Cluster: Mathematical practices

Standard: Model with mathematics. Mathematically proficient students can apply the mathematics they know to solve problems arising in everyday life, society, and the workplace. In early grades, this might be as simple as writing an addition equation to describe a situation. In middle grades, a student might apply proportional reasoning to plan a school event or analyze a problem in the community. By high school, a student might use geometry to solve a design problem or use a function to describe how one quantity of interest depends on another. Mathematically proficient students who can apply what they know are comfortable making assumptions and approximations to simplify a complicated situation, realizing that these may need revision later. They are able to identify important quantities in a practical situation and map their relationships using such tools as diagrams, two-way tables, graphs, flowcharts and formulas. They can analyze those relationships mathematically to draw conclusions. They routinely interpret their mathematical results in the context of the situation and reflect on whether the results make sense, possibly improving the model if it has not served its purpose.

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Cluster: Create equations that describe numbers or relationship

Standard: Represent constraints by equations or inequalities, and by systems of equations and/or inequalities, and interpret solutions as viable or non-viable options in a modeling context. For example, represent inequalities describing nutritional and cost constraints on combinations of different foods.*

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Cluster: Solve systems of equations

Standard: Prove that, given a system of two equations in two variables, replacing one equation by the sum of that equation and a multiple of the other produces a system with the same solutions.

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Learning Domain: Algebra: Creating Equations

Standard: Create equations that describe numbers or relationship

Indicator: Represent constraints by equations or inequalities, and by systems of equations and/or inequalities, and interpret solutions as viable or non-viable options in a modeling context. For example, represent inequalities describing nutritional and cost constraints on combinations of different foods.*

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Learning Domain: Mathematical Practices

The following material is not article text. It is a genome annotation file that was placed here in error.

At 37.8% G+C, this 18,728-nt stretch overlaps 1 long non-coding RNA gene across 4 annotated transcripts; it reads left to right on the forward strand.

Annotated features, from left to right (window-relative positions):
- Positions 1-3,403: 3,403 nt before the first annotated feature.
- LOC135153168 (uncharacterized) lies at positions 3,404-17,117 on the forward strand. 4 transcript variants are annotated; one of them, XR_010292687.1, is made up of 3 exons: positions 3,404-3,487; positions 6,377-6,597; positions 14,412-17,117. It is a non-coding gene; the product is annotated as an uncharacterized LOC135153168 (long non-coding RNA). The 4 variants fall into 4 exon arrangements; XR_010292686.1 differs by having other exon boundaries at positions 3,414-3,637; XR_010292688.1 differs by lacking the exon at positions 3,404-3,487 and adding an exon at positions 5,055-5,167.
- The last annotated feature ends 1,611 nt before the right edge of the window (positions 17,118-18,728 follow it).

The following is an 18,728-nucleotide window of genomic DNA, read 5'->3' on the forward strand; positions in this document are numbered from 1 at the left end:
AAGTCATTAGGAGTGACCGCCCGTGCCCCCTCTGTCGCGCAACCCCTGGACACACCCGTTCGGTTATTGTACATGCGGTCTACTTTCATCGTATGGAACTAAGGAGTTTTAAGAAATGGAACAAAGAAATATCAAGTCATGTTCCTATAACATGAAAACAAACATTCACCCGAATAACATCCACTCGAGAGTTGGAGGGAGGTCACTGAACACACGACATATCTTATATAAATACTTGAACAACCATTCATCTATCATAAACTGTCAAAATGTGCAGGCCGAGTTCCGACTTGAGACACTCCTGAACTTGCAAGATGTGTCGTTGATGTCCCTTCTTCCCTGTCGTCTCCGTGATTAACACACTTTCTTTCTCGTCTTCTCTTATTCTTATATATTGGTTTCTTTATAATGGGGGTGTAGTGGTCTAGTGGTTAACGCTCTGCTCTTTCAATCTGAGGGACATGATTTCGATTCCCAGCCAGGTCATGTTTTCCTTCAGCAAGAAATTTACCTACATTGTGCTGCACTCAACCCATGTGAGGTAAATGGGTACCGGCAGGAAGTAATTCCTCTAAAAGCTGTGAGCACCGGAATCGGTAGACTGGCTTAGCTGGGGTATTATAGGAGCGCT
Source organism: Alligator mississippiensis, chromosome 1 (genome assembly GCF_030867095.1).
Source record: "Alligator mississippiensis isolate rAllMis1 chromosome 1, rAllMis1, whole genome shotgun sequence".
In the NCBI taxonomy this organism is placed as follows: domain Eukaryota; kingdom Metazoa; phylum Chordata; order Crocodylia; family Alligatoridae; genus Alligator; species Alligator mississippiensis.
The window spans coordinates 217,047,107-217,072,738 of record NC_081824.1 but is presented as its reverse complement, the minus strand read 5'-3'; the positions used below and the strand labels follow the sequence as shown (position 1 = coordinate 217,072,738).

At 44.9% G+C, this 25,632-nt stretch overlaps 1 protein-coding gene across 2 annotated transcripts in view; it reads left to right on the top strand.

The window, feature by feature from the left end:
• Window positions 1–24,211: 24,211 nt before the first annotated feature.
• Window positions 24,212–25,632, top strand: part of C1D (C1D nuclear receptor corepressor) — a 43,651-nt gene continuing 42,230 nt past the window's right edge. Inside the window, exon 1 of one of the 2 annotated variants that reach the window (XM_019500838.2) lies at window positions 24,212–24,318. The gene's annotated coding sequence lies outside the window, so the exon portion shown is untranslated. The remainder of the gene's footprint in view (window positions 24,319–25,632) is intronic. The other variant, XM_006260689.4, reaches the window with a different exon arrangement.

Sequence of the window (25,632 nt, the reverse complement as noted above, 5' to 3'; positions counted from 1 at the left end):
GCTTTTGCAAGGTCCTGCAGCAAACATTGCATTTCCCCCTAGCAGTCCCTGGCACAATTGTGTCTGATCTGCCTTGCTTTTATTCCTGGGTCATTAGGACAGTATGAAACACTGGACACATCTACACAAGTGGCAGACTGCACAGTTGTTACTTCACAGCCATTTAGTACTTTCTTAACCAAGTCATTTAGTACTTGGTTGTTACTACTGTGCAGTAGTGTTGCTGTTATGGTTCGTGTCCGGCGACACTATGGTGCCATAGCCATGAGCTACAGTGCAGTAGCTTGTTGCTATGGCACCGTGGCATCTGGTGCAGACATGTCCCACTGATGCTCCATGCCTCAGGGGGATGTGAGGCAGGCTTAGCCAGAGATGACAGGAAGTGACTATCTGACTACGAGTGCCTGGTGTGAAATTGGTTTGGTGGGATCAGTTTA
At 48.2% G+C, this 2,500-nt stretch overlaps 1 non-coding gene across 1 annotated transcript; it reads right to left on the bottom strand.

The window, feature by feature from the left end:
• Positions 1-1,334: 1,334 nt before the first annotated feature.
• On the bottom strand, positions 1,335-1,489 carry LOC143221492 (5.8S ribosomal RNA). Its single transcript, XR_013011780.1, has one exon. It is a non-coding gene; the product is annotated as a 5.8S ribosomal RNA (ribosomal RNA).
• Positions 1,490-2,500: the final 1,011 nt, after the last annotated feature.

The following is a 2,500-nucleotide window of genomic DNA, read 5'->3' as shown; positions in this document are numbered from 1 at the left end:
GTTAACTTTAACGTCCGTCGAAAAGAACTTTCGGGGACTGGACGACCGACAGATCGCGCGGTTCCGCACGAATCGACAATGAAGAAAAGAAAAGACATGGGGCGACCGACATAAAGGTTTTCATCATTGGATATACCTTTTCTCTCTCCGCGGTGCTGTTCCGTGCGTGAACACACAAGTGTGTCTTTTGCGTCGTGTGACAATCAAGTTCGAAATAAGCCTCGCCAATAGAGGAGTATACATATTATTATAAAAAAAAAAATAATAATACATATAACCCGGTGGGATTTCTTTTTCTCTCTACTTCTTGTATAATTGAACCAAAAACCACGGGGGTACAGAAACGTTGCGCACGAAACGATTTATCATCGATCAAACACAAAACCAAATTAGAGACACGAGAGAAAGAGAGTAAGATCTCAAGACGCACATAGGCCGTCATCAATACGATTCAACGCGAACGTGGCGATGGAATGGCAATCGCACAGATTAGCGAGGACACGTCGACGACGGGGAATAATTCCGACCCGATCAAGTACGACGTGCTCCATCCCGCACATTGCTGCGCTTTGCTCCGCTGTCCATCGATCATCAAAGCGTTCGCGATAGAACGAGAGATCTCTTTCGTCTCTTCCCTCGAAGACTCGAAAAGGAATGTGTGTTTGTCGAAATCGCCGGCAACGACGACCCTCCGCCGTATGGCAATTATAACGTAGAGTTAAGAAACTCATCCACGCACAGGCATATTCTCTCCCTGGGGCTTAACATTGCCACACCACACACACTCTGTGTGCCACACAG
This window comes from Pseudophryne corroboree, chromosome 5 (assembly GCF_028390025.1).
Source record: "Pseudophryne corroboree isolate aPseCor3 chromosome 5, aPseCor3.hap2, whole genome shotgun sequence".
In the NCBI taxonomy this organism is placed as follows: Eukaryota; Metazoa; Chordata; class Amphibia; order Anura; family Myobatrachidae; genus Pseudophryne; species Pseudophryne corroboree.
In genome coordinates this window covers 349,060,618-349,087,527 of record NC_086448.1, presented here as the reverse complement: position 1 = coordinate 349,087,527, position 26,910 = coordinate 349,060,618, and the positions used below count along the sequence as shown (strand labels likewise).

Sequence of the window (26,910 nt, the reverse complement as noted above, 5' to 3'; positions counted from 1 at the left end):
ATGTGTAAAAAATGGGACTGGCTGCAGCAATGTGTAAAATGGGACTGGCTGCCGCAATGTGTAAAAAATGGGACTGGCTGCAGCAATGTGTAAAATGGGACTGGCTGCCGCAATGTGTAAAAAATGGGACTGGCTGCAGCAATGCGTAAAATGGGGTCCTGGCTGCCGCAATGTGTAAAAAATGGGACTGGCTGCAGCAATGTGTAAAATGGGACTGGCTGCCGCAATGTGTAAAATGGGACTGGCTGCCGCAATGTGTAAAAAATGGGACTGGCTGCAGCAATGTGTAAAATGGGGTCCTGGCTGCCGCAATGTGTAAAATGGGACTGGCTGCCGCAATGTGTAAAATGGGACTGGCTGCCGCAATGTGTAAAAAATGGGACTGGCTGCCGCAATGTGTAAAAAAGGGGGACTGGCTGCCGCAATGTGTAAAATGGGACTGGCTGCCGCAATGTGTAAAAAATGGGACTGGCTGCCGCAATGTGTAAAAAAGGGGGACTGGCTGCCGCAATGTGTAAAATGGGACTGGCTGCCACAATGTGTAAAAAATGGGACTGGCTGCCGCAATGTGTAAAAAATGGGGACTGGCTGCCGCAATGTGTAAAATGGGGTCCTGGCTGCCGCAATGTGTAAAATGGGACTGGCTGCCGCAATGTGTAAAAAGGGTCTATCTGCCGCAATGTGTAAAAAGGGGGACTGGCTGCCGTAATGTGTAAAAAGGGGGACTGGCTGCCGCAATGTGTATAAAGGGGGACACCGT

Standard: Mathematical practices

Indicator: Model with mathematics. Mathematically proficient students can apply the mathematics they know to solve problems arising in everyday life, society, and the workplace. In early grades, this might be as simple as writing an addition equation to describe a situation. In middle grades, a student might apply proportional reasoning to plan a school event or analyze a problem in the community. By high school, a student might use geometry to solve a design problem or use a function to describe how one quantity of interest depends on another. Mathematically proficient students who can apply what they know are comfortable making assumptions and approximations to simplify a complicated situation, realizing that these may need revision later. They are able to identify important quantities in a practical situation and map their relationships using such tools as diagrams, two-way tables, graphs, flowcharts and formulas. They can analyze those relationships mathematically to draw conclusions. They routinely interpret their mathematical results in the context of the situation and reflect on whether the results make sense, possibly improving the model if it has not served its purpose.

Degree of Alignment:
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Learning Domain: Algebra: Reasoning with Equations and Inequalities

Standard: Solve systems of equations

Indicator: Prove that, given a system of two equations in two variables, replacing one equation by the sum of that equation and a multiple of the other produces a system with the same solutions.

Degree of Alignment:
Not Rated
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